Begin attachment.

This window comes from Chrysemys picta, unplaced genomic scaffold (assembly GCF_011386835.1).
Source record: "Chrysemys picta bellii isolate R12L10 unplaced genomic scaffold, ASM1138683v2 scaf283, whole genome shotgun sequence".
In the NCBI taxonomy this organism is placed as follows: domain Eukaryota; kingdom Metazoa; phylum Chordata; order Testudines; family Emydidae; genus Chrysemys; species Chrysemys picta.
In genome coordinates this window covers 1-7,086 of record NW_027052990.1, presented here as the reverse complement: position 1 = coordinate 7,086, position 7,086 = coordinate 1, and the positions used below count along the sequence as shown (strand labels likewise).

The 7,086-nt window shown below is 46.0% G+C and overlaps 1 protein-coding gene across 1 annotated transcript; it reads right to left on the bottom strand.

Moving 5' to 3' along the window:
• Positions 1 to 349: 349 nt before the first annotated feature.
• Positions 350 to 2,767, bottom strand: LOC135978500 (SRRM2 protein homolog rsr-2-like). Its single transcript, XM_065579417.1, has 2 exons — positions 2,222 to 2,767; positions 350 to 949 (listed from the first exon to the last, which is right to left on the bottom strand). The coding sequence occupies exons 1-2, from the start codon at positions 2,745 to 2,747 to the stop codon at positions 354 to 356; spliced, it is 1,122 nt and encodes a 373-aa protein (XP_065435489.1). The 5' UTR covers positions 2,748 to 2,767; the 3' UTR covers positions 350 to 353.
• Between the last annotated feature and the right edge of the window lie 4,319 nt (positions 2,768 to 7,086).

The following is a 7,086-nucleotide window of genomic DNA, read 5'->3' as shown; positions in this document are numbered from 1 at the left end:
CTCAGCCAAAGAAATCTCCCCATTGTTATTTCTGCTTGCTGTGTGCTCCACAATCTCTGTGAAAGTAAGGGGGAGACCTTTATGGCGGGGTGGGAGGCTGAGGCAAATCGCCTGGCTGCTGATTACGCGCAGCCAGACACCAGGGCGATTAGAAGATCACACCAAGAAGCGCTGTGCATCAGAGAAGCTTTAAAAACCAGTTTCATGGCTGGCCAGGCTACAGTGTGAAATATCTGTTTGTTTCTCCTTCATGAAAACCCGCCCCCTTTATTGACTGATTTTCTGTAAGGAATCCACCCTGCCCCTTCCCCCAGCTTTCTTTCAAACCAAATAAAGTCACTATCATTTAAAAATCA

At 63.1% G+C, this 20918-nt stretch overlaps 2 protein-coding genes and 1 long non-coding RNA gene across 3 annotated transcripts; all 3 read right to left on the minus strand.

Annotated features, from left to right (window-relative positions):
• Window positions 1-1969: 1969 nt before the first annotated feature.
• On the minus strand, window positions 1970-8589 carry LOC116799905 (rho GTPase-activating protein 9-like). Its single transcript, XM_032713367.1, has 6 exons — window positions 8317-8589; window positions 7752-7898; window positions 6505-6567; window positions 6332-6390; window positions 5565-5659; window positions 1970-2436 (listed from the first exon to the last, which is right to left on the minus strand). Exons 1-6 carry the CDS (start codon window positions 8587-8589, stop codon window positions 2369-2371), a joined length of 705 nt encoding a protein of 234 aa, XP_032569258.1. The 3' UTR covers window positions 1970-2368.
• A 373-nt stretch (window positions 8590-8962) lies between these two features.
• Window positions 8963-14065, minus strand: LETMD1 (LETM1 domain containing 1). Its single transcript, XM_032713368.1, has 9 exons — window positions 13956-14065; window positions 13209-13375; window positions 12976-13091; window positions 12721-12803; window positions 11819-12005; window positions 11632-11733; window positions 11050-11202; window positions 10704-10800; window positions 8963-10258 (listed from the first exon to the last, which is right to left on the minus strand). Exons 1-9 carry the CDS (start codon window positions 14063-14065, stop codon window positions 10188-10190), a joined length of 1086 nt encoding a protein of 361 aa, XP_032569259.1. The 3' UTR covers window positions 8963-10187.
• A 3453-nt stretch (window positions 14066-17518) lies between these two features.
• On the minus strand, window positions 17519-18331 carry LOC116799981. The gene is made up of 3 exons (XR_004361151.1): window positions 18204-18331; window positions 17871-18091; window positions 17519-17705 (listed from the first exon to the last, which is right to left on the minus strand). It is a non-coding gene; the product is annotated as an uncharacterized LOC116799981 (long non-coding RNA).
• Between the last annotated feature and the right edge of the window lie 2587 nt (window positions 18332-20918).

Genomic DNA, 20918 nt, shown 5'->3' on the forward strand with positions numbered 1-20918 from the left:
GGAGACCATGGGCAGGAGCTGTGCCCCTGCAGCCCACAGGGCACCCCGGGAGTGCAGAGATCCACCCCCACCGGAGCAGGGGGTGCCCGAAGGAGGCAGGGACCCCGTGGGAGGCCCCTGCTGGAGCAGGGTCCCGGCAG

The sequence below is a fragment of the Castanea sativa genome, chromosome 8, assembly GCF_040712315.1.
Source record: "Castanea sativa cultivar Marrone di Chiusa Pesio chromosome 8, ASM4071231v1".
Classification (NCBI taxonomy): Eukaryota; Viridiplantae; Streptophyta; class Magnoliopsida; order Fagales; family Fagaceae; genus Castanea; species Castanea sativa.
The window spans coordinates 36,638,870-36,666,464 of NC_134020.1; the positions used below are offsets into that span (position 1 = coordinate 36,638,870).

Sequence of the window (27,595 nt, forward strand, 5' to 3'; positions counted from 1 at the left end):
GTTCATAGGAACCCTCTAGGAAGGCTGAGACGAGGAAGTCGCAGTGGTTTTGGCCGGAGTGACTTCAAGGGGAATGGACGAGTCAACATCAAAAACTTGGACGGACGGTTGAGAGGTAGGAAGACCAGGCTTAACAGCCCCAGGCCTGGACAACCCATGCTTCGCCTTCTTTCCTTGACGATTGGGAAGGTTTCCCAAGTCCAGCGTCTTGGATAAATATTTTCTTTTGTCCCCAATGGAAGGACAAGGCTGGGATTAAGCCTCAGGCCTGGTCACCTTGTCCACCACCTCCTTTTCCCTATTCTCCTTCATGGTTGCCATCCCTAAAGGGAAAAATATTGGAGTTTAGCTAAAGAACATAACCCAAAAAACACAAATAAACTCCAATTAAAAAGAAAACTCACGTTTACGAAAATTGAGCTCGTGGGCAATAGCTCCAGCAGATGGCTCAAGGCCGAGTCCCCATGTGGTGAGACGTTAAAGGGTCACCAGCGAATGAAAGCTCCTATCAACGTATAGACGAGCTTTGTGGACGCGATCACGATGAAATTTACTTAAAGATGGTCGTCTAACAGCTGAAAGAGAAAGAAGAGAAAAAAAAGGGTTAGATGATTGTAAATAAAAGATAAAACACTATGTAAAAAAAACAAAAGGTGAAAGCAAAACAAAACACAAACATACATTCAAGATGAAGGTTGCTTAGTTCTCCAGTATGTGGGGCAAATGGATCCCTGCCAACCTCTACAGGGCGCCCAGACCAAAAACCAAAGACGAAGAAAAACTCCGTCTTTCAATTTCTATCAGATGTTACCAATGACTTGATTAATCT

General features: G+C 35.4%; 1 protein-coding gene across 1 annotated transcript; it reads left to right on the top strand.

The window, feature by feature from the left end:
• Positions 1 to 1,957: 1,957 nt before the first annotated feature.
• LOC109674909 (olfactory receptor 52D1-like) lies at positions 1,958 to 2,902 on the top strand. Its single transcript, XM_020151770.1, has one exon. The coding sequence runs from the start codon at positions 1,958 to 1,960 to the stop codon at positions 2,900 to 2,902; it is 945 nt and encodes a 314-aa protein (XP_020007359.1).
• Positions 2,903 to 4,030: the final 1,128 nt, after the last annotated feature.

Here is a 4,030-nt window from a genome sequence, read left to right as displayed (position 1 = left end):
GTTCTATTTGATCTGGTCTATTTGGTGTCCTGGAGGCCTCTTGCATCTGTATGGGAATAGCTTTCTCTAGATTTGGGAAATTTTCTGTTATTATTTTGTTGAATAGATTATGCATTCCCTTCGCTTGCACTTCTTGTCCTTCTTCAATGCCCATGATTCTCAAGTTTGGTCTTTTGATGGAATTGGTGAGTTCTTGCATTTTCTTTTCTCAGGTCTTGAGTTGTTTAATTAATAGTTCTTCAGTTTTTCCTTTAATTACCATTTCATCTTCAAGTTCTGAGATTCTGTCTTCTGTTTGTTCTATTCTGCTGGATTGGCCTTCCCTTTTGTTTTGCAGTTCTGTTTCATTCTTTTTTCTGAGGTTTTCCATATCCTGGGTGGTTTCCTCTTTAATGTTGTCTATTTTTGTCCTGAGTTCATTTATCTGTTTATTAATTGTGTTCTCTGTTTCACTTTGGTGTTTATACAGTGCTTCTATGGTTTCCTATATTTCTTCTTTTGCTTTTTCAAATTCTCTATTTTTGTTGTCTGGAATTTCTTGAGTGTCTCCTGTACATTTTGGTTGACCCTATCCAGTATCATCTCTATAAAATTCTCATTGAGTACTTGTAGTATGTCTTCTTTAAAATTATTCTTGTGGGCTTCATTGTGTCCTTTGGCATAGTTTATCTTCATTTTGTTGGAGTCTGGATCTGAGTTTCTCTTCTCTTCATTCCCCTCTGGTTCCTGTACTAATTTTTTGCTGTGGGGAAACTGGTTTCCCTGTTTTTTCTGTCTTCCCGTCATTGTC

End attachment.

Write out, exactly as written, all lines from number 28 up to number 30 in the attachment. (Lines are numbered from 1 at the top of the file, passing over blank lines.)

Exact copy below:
GTTCATAGGAACCCTCTAGGAAGGCTGAGACGAGGAAGTCGCAGTGGTTTTGGCCGGAGTGACTTCAAGGGGAATGGACGAGTCAACATCAAAAACTTGGACGGACGGTTGAGAGGTAGGAAGACCAGGCTTAACAGCCCCAGGCCTGGACAACCCATGCTTCGCCTTCTTTCCTTGACGATTGGGAAGGTTTCCCAAGTCCAGCGTCTTGGATAAATATTTTCTTTTGTCCCCAATGGAAGGACAAGGCTGGGATTAAGCCTCAGGCCTGGTCACCTTGTCCACCACCTCCTTTTCCCTATTCTCCTTCATGGTTGCCATCCCTAAAGGGAAAAATATTGGAGTTTAGCTAAAGAACATAACCCAAAAAACACAAATAAACTCCAATTAAAAAGAAAACTCACGTTTACGAAAATTGAGCTCGTGGGCAATAGCTCCAGCAGATGGCTCAAGGCCGAGTCCCCATGTGGTGAGACGTTAAAGGGTCACCAGCGAATGAAAGCTCCTATCAACGTATAGACGAGCTTTGTGGACGCGATCACGATGAAATTTACTTAAAGATGGTCGTCTAACAGCTGAAAGAGAAAGAAGAGAAAAAAAAGGGTTAGATGATTGTAAATAAAAGATAAAACACTATGTAAAAAAAACAAAAGGTGAAAGCAAAACAAAACACAAACATACATTCAAGATGAAGGTTGCTTAGTTCTCCAGTATGTGGGGCAAATGGATCCCTGCCAACCTCTACAGGGCGCCCAGACCAAAAACCAAAGACGAAGAAAAACTCCGTCTTTCAATTTCTATCAGATGTTACCAATGACTTGATTAATCT

General features: G+C 35.4%; 1 protein-coding gene across 1 annotated transcript; it reads left to right on the top strand.

The window, feature by feature from the left end: